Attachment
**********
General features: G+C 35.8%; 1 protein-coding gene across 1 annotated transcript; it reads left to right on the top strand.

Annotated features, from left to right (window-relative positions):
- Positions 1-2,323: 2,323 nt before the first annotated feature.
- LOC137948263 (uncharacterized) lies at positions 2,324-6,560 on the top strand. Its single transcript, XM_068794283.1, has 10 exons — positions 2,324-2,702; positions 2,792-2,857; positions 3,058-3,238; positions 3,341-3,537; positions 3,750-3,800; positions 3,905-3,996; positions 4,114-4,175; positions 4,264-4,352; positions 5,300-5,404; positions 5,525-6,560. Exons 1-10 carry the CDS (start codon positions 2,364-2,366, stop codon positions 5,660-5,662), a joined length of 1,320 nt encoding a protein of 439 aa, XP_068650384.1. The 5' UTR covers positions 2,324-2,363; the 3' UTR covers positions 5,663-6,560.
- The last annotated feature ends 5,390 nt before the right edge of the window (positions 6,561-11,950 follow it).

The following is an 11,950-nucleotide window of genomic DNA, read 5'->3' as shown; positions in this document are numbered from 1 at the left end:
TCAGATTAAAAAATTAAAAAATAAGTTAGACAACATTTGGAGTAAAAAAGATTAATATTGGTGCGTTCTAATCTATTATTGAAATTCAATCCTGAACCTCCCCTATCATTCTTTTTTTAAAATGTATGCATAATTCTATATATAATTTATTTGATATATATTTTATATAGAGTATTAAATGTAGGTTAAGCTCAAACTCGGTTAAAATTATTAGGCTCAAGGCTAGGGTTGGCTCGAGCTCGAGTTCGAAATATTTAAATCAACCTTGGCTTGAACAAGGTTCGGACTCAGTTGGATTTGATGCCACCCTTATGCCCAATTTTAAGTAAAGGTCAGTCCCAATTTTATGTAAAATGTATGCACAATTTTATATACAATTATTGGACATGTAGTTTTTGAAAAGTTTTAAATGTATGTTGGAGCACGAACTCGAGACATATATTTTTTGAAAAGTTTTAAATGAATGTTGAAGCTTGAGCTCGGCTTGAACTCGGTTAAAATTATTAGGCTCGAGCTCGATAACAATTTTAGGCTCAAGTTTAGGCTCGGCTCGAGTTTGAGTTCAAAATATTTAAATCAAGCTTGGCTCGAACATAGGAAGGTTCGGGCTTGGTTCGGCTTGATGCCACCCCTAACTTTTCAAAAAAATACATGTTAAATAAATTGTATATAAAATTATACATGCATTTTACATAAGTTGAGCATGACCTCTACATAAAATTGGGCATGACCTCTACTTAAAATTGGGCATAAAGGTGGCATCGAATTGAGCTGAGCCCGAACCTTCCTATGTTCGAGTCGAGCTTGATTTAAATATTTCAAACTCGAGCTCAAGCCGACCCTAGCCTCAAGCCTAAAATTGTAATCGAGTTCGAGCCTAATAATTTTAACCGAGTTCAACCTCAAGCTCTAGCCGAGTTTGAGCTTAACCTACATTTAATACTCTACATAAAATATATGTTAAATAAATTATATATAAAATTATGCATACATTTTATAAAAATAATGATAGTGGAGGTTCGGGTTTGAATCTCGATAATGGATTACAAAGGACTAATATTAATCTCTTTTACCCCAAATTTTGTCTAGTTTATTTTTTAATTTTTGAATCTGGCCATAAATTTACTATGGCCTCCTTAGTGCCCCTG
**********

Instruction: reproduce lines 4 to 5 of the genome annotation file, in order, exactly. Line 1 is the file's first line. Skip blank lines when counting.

- LOC137948263 (uncharacterized) lies at positions 2,324-6,560 on the top strand. Its single transcript, XM_068794283.1, has 10 exons — positions 2,324-2,702; positions 2,792-2,857; positions 3,058-3,238; positions 3,341-3,537; positions 3,750-3,800; positions 3,905-3,996; positions 4,114-4,175; positions 4,264-4,352; positions 5,300-5,404; positions 5,525-6,560. Exons 1-10 carry the CDS (start codon positions 2,364-2,366, stop codon positions 5,660-5,662), a joined length of 1,320 nt encoding a protein of 439 aa, XP_068650384.1. The 5' UTR covers positions 2,324-2,363; the 3' UTR covers positions 5,663-6,560.
- The last annotated feature ends 5,390 nt before the right edge of the window (positions 6,561-11,950 follow it).